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Supportive counseling consists of ways that you can best encourage, empathize, and engage your patients during their quit attempts.

  • Encouragement
    • Communicate belief in the patient’s ability to quit.
    • Share that with proven nicotine addiction treatment and counseling, quitting success rates increase.
    • Share that Medicaid, Medicare, and many private insurance companies cover smoking cessation treatment.
    • Share that half of all people who have ever smoked have now quit!
  • Caring and Concern
    • Ask how the patient feels about quitting.
    • Directly express concern and willingness to help.
    • Be open to your patient’s expression of fears of quitting, past difficulties with quitting, and ambivalent feelings.
  • Engage Conversation
    • Encourage your patient to talk about the quitting process and reasons for wanting to quit.
    • Ask your patients to share concerns they may have and past quit experiences, both successes and difficulties.

Counseling

Effective smoking cessation counseling, particularly when combined with medication, improves quitting success rates.

Quitting is hard, and patients are more likely to make a quit attempt when they have their provider’s support.

Providers should use the 5 R’s: Relevance, Risks, Rewards, Roadblocks, and Repetition as a guide.

  • Relevance
    • Encourage the patient to indicate why quitting is personally relevant, being as specific as possible.
    • Motivational information has the greatest impact if it is relevant to a patient’s personal disease status or risk, family or social situation, health concerns, age, gender, and other important patient characteristics (e.g., prior quitting experience, personal barriers to cessation).
  • Risks
    • Ask the patient to identify potential negative consequences of tobacco use. Providers may suggest and highlight those that seem most relevant to the patient.
    • Examples of risks are:
      • Acute risks: Shortness of breath, exacerbation of asthma, harm to pregnancy, impotence, infertility.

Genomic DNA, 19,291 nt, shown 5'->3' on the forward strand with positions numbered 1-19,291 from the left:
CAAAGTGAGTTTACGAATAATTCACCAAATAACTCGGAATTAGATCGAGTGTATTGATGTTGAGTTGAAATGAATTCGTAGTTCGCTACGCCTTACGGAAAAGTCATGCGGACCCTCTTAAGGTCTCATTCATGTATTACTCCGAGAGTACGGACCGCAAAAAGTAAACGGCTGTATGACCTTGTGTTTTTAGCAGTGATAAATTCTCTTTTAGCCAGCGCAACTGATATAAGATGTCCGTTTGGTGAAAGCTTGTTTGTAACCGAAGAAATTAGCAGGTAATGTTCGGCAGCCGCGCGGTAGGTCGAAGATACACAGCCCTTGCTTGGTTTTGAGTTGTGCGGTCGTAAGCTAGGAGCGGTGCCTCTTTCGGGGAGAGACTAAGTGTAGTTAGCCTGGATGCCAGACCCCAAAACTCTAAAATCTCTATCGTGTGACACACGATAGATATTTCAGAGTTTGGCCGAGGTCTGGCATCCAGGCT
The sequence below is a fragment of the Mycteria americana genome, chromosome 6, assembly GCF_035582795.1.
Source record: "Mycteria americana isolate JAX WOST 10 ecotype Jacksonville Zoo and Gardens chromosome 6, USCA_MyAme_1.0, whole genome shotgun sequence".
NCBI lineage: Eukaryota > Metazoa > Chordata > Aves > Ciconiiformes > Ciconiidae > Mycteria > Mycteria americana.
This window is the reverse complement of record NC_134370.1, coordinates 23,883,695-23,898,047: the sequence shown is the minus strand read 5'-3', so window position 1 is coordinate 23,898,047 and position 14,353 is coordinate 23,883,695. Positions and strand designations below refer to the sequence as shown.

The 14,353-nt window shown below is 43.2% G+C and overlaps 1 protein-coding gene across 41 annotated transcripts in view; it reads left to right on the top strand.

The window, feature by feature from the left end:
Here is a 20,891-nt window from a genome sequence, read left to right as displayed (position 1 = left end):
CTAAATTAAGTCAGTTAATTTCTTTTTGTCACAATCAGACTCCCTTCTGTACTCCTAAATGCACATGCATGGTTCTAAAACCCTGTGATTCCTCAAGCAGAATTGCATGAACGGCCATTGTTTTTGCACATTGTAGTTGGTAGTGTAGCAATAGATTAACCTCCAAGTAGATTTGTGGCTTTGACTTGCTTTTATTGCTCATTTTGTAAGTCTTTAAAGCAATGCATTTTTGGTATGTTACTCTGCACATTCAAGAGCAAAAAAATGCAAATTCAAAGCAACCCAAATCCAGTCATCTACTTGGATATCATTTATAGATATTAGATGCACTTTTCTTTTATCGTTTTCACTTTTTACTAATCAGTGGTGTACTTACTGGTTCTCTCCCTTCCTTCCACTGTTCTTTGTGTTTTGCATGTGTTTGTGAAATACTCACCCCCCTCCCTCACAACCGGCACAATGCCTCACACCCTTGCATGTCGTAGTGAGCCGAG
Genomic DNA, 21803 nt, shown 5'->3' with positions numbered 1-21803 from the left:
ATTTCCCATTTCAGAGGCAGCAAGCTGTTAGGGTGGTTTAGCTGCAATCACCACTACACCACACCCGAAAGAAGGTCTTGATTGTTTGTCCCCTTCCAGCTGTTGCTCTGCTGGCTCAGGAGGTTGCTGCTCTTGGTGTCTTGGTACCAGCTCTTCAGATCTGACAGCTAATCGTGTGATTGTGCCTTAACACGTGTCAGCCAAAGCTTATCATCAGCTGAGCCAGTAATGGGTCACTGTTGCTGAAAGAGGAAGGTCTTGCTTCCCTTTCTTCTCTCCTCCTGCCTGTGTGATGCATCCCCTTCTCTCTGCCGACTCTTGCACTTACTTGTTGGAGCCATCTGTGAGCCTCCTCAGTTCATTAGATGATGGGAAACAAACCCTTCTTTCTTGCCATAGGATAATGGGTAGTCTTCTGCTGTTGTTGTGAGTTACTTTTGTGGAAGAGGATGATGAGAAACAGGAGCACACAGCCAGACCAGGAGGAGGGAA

• Long-term risks: Heart attacks and strokes, lung and other cancers (larynx, oral cavity, pharynx, esophagus, pancreas, bladder, cervix), chronic obstructive pulmonary diseases (chronic bronchitis and emphysema), long-term disability, and need for extended care.
      • Environmental risks: Increased risk of lung cancer and heart disease in spouses; higher rates of smoking by children of tobacco users; increased risk for low birth weight, SIDS, asthma, middle ear disease, and respiratory infections in children of smokers.
  • Rewards
    • Ask the patient to identify potential benefits of quitting smoking. Providers may suggest and highlight those that seem most relevant to the patient.
    • Examples of rewards:
      • Improved health status occurs almost immediately upon quitting and continues to improve over time.
      • Food will taste better.
      • Improved sense of smell.
      • Save money.
      • Feel better about yourself, physically and mentally.
      • Home, car, clothing, breath will smell better.
      • Set a good example for children.
      • Improve the health of your babies and children.
      • Reduce wrinkles.
  • Roadblocks
    • Ask the patient to identify barriers to quitting and note elements of treatment that can address these barriers.
    • Typical barriers may include:
      • Withdrawal symptoms – the number one reason for relapse is withdrawal symptoms which include irritability, difficulty concentrating, restlessness, and craving nicotine.
      • Fear of failure.
      • Weight gain.
      • Lack of support.
      • Depression.
      • Perceived enjoyment of tobacco.
  • Repetition
    • Repeat counseling every time a patient visits.Tobacco users who have failed in previous quit attempts that most people make repeated quit attempts before they are successful.